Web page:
Based on the Spirit’s use of the same word to designate John in the womb and Jesus as a very young child, Christians have revelation that supports their holding that God views unborn babies as persons who are human beings in the womb in the same way that He views them as persons after they have been born!

Additional New Testament Corroboration

All four of the other occurrences of βρέφος in the NT show that the Spirit teaches the same truth by using this word to refer to newborn babies, infants, and children, all of whom are persons and human beings, even as John was in the womb:

Act 7:19 The same dealt subtilly with our kindred, and evil entreated our fathers, so that they cast out their young children, to the end they might not live.

Act 7:19 οὗτος κατασοφισάμενος τὸ γένος ἡμῶν, ἐκάκωσε τοὺς πατέρας ἡμῶν, τοῦ ποιεῖν ἔκθετα τὰ βρέφη αὐτῶν, εἰς τὸ μὴ ζωογονεῖσθαι.

1Pe 2:2 As newborn babes, desire the sincere milk of the word, that ye may grow thereby:

1Pe 2:2 ὡς ἀρτιγέννητα βρέφη, τὸ λογικὸν ἄδολον γάλα ἐπιποθήσατε, ἵνα ἐν αὐτῷ αὐξηθῆτε,

Luk 18:15  And they brought unto him also infants, that he would touch them: but when his disciples saw it, they rebuked them.

Luk 18:15  Προσέφερον δὲ αὐτῷ καὶ τὰ βρέφη, ἵνα αὐτῶν ἅπτηται· ἰδόντες δὲ οἱ μαθηταὶ ἐπετίμησαν αὐτοῖς.

2Ti 3:15 And that from a child thou hast known the holy scriptures, which are able to make thee wise unto salvation through faith which is in Christ Jesus.

2Ti 3:15 καὶ ὅτι ἀπὸ βρέφους τὰ ἱερὰ γράμματα οἶδας, τὰ δυνάμενά σε σοφίσαι εἰς σωτηρίαν διὰ πίστεως τῆς ἐν Χριστῷ Ἰησοῦ.

Conclusion

The New Testament teaches Christians that unborn babies are persons who are human beings. Asserting that unborn babies are not persons and are not human beings is a false basis for supporting abortion.

Copyright © 2011-2021 by Rajesh Gandhi. All rights reserved.

I have been studying NT Greek for many years now. In the past several years, I have been learning Spanish so that I can preach and teach in Spanish churches.

I recently got the idea of using my understanding of NT Greek to help me learn more Spanish. This approach has proven to be helpful for understanding certain uses of Spanish words that I was not able to figure out using my Spanish dictionary or grammar books.

The Use of acaso in a question

By looking at the Greek for several passages that in my Spanish Bibles begin with acaso used with an indicative verb in a question, I was able to figure out that this use of acaso signifies a question that expects a negative answer.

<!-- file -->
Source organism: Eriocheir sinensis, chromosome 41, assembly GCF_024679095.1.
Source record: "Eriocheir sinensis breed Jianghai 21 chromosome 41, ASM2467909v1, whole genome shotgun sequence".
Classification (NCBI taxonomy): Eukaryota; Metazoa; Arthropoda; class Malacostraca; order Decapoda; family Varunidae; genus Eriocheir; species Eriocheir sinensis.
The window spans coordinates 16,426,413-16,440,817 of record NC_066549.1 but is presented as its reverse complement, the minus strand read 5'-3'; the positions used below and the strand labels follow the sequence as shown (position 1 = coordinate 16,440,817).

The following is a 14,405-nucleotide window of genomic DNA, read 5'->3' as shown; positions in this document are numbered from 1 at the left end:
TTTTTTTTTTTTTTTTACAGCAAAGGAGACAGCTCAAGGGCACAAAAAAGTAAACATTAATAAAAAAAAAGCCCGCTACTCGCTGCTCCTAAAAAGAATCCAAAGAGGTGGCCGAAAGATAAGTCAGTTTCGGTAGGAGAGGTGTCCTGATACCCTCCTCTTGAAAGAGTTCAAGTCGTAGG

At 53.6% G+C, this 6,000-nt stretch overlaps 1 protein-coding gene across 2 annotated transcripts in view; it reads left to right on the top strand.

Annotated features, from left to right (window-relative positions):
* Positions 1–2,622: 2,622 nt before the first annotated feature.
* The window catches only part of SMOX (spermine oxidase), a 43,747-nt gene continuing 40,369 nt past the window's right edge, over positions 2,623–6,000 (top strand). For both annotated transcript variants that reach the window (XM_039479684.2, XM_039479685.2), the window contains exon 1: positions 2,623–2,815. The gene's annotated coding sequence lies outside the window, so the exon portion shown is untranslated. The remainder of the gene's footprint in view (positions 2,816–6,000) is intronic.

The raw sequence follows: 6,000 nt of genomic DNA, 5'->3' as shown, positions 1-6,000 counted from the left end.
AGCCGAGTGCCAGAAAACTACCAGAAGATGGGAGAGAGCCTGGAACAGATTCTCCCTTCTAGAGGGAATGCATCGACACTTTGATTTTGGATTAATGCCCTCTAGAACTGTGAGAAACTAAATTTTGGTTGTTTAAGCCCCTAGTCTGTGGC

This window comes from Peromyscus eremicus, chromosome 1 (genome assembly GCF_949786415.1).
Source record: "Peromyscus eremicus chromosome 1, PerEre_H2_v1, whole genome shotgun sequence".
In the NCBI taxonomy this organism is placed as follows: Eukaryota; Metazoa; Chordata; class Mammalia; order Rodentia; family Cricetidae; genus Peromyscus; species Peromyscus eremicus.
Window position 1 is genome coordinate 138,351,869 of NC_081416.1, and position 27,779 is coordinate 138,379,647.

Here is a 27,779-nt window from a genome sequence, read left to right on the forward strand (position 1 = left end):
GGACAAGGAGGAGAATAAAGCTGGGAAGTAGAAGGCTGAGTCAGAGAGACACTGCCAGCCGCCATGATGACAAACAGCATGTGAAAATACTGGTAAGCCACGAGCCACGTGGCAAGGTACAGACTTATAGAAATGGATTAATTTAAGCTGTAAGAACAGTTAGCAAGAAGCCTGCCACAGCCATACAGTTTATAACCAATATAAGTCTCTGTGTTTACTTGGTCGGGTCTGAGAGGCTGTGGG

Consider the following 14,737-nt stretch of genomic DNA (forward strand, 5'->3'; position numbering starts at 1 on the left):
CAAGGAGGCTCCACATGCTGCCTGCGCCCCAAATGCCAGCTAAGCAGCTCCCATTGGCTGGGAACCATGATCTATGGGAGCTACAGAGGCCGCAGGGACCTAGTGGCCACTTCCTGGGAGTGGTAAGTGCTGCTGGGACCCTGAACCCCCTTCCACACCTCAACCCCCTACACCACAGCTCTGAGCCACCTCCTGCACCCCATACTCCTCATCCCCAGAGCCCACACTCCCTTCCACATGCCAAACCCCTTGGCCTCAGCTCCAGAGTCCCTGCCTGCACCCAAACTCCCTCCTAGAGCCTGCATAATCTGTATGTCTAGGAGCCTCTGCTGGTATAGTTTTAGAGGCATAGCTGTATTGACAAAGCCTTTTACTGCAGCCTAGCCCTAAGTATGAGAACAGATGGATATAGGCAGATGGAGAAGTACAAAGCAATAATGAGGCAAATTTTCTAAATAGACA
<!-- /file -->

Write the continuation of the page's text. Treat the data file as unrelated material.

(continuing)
For example, Matthew 7:16 reads as follows in the Reina Valera Revised 1960 (R60) and in Scribner’s 1894 Greek New Testament (SCR):

R60 Mat 7:16 Por sus frutos los conoceréis. ¿Acaso se recogen uvas de los espinos, o higos de los abrojos?

SCR Mat 7:16 ἀπὸ τῶν καρπῶν αὐτῶν ἐπιγνώσεσθε αὐτούς· μήτι συλλέγουσιν ἀπὸ ἀκανθῶν σταφυλὴν, ἢ ἀπὸ τριβόλων σῦκα;

In this verse, ¿Acaso se recogen . . .? is the Spanish rendering of μήτι συλλέγουσιν . . . ; In the Shorter Greek Lexicon of the New Testament, this verse is directly cited in the entry for μήτι:

μήτι interrogative particle in questions that expect a negative answer, often left untranslated, but cf. μήτι συλλέγουσιν surely they do not gather . . . do they? Mt. 7:16;

I think a literal translation of the R60 of Matthew 7:16 would be something along these lines: “By their fruits you will know them. (Surely) grapes are not gathered from hawthorns, are they? Or, figs from burs of a plant?” and the expected answer to both questions is “No.”

John 7:48 provides another example of this use of acaso in a question: 

R60 Joh 7:48 ¿Acaso ha creído en él alguno de los gobernantes, o de los fariseos? 

SCR Joh 7:48 μή τις ἐκ τῶν ἀρχόντων ἐπίστευσεν εἰς αὐτόν, ἢ ἐκ τῶν Φαρισαίων;

Based on the Greek of this verse, I would translate the R60 as follows: “Not any from the rulers or the Pharisees have believed in Him, have they?” Again, the expected answer is “No.”

James 3:11 also features acaso in a question to signify that a negative answer is expected:

R60 Jam 3:11 ¿Acaso alguna fuente echa por una misma abertura agua dulce y amarga? 

SCR Jam 3:11 μήτι ἡ πηγὴ ἐκ τῆς αὐτῆς ὀπῆς βρύει τὸ γλυκὺ καὶ τὸ πικρόν;

My translation of the Spanish of this verse: “(Surely) a fountain is not putting forth from the same opening sweet water and bitter water, is it? No.”

These three examples show how understanding NT Greek can help with learning Spanish!

Copyright © 2011-2021 by Rajesh Gandhi. All rights reserved.

Many believers think that Paul teaches that whether a believer esteems the Lord’s Day above other days is a matter of Christian liberty (Rom. 14:5-6). For several key reasons, this is a serious misapplication of Paul’s teaching in Romans 14:5-6.

Divine Consecration of One Day above the Others

In the beginning, the Lord created light and called it “Day” (Gen. 1:3-5a). He so created the universe that “the evening and the morning were the first day” (Gen. 1:5).

Having finished His work of creating all things in six literal 24-hour days, “God . . rested on the seventh day from all His work which God created and made” (Gen. 2:3). He then blessed the seventh day, and sanctified it” (Gen. 2:3). These statements show us that even though God was the one who made all the days, He set apart one day as special above the other days.

Adam, Eve, and all others who were among God’s people prior to the giving of the Mosaic Law would thus have had direct divine activity that would have unmistakably made clear to them that they were to esteem the seventh day above the other days of the week.

Divine Mandate to Esteem One Day above the Others

Through His giving the Decalogue to Moses, God revealed to His people His command that they were to esteem the seventh day above other days:

Exo 20:8 Remember the sabbath day, to keep it holy.

 9 Six days shalt thou labour, and do all thy work: